Healthy Relationships

So how do we know that the relationship (s) we have are healthy or not?  Let’s take friendships first.  Look at the Book of Ruth.  Ruth and Naomi were two women who show a mutually supportive, healthy relationship with one anther.  When you’ve got time, read Ruth 1:1-18; it sets the context of the passage.  During a time when famine happened, a widow (Naomi) took her daughters –in—law to Moab to get food. Although Orpah goes home after Naomi convinces her to, Ruth stays with Naomi. Verses 9-10 show there is a deep affection between these women for one another and they have a healthy relationship that shows through their faithfulness, love, and compassion for each other in a difficult time.

Another Great example of a healthy relationship is David and Jonathan in 1 Samuel 19:1-7.  This was a deep friendship. This was a deep relationship so much so that the text later says, “I grieve for you, Jonathan my brother;  you were very dear to me. Your love for me was wonderful, more wonderful than that of women (2 Sam. 1:26). Many modern scholars will cite this to prove David and Jonathan had a homosexual relationship. This however is not a reference to homosexuality, but rather to the depth of healthy relationship.  Saul was rejected as King of Israel by God, and David was next in line.  Jonathan, Saul’s son, stood by David and supported him, even through his days of hiding while Saul pursued David to kill him. The depth of this relationship is demonstrated by the fact that Jonathan sought to protect David, while at the same time worked to reconcile the broken friendship of Saul and David (1 Sam. 19:4-7).  Jonathan risked his own relationship with Saul to support David who he knew would be King (23:17).  Now that’s a TRUE FRIEND!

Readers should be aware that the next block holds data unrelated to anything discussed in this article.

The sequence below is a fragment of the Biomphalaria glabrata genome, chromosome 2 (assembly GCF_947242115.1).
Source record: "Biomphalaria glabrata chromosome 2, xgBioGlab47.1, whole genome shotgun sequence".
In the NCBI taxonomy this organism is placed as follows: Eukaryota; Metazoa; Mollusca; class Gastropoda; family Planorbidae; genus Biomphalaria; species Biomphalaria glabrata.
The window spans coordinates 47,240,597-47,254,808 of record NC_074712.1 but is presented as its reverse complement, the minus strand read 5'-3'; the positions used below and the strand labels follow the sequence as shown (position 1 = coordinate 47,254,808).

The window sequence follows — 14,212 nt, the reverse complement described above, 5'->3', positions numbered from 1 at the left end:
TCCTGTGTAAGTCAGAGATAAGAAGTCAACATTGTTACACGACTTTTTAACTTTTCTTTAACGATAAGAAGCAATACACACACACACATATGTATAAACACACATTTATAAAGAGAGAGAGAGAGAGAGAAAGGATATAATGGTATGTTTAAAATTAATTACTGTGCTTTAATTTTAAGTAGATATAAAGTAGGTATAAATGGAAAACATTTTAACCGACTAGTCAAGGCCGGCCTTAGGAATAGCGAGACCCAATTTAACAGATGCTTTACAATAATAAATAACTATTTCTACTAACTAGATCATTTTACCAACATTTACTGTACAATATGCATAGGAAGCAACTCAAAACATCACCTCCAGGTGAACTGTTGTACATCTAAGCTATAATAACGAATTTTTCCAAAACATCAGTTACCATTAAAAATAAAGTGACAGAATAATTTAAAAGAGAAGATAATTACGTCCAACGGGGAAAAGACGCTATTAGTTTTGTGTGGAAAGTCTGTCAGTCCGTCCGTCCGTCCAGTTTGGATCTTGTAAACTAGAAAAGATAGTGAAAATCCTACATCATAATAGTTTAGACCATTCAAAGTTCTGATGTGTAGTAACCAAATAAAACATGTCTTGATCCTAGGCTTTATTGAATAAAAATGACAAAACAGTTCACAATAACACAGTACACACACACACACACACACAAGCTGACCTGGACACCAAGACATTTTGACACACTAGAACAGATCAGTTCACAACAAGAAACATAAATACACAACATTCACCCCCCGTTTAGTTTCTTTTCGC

What about a romantic relationship?  What does that look like?  You can check out the ultimate guide in the Song of Solomon that covers God’s design for attraction, dating, conflict resolution, marriage, and sex.  Because it would take too long, I’ll let you read that on your own, and we’ll use another biblical example of a healthy romantic relationship.  The ultimate gauge of a healthy, God-centered romance is stated in 1 Corinthians 13—affectionately called the “Love Chapter”.  It tells us that if we have the kind of love between us that God desires  in a dating/ marriage, that it will be patient, kind, and not envy.  Godly relationships do not boast, are not proud , are not rude,  are not self-seeking, are not easily angered, and keep no records of wrongs, God’s relationships does not delight in evil but rejoices in truth. In a true relationship, love always protects, always hopes, always trusts, and always perseveres. That is the standard to put against any relationship.  If it doesn’t meet some (or any) of that criteria, it’s probably not a healthy relationship.

In a healthy relationship, the two people will not isolate themselves form everybody else.  They won’t spend all their time on the phone, and mope when they can’t talk to one another.  They will be able to carry on conversations with other people.  They won’t necessarily center the world around their relationship. That’s not healthy. They won’t HAVE to be around each other 24/7.   Now I know that when you are in a deep relationship you will want to spend all your time together.  That’s OK, just make sure boundaries are set up to make sure that you don’t become an “island” if you will, separating yourself from friends and family.  That is not healthy. Also, if a relationship forces you to change yourself to be better compatible with the other person, that is DEFINITLEY not healthy. God created you to be you, not someone who is something you are not.

Next week we’ll look at some of the “Warning Signs”  of unhealthy relationships.  Again, these aren’t necessarily romantic, but cover family and friends also. Take this week to see if your relationships are healthy.   Just something to think about. – Scott

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